I recently returned from a ten-day visit with my mother. I appreciate the time I spend with her, however I am very aware of how exhausted I am when I get home. I usually am wiped out and in a state of dis-ease somewhere in my body.
My mother has Congestive Heart Failure and arrhythmia. These conditions affect her life to a certain extent, but her physical dis-ease is nothing compared to her mental decline.
My mother is almost ninety-four and has dementia. She has had it for a while but since she fell and broke her hip and had surgery with excessive meds in 2012, she has not been the same.
She has good days and not so good days. Sometimes her confusion is bad and other times she can have a lucid conversation.
There are times when we talk about her younger days and she has partial recall, but I notice how much of her recall is inaccurate due to her state of mind.
Every once in a while we have a conversation about her daughter, who happens to be me, as if I was not sitting there. If I ask her, “Who am I?” she will look at me and say, “Why, you’re Brenda.” But, just for a moment, she forgets and tells me about me.
I think the reason I get so exhausted is due to having to watch this person, who used to be my lively, funny, bright, active mother, fumble for words and thoughts. She forgets where she is and what she is doing and has a very difficult time keeping up with a conversation.
I spend a lot of time crying when I am there and cry even harder when I get home. It tears at my heart strings to see the light leaving her eyes. When I put her to bed at night she will often say, “I hope I’m here in the morning,” or “Thank you for being so good to me.” I look at her skin and bones body, and her tired face, as I tuck her in and kiss her goodnight. Then I go to my room and cry.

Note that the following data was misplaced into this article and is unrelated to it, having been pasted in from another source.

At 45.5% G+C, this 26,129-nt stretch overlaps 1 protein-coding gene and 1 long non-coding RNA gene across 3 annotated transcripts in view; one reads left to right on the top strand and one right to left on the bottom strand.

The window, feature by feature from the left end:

Often, I have the thought, “I don’t want to do this anymore.” I can’t fix her, restore her life to her, or infuse joy into her being. All I can do is be present to her where she is, shower her with love, kindness, affection, and compassion, and let the tears flow. I don’t want to not have her here physically but it is so hard watching her go down the rabbit hole. It is heart-breaking.
I catch myself feeling guilty for being ready for her physical life to end, and am learning to give myself big doses of Self-forgiveness. I don’t want to lose her, but I already have. Even though I have her body to hug and tend to, the mother I knew is gone
She has moments of joy when a friend or a family member comes by to visit her. She loves to go out to eat and have a picnic in the park with her grandchildren, great-grandchildren, and great-great-grandchildren. But, those moments are not enough to sustain a desire to be here. She feels alone and lonely. She has buried her mother, father, only brother, best friend, cousins, and aunts and uncles and she feels the sting of being left.
We all do what we can to bring joy and happiness to her life. My daughter, Melissa, who is her primary caregiver, and I make her meals, clean her teeth, help her bathe, dress and undress her, take her out to eat and on little outings, and put her to bed. We have become the parent and she the child.
I love her so and I cherish the moments we have together, however, each visit is getting harder. But, I continue to go every two months to be with her and to give my daughter a break. I know Melissa suffers as much as I do because she deals with it daily.
There is a great sadness in my heart over all of this so I continue to cry, and as I feel the loss of my mother I continue to grieve. What more can I do then cry, be present, and shower her with love?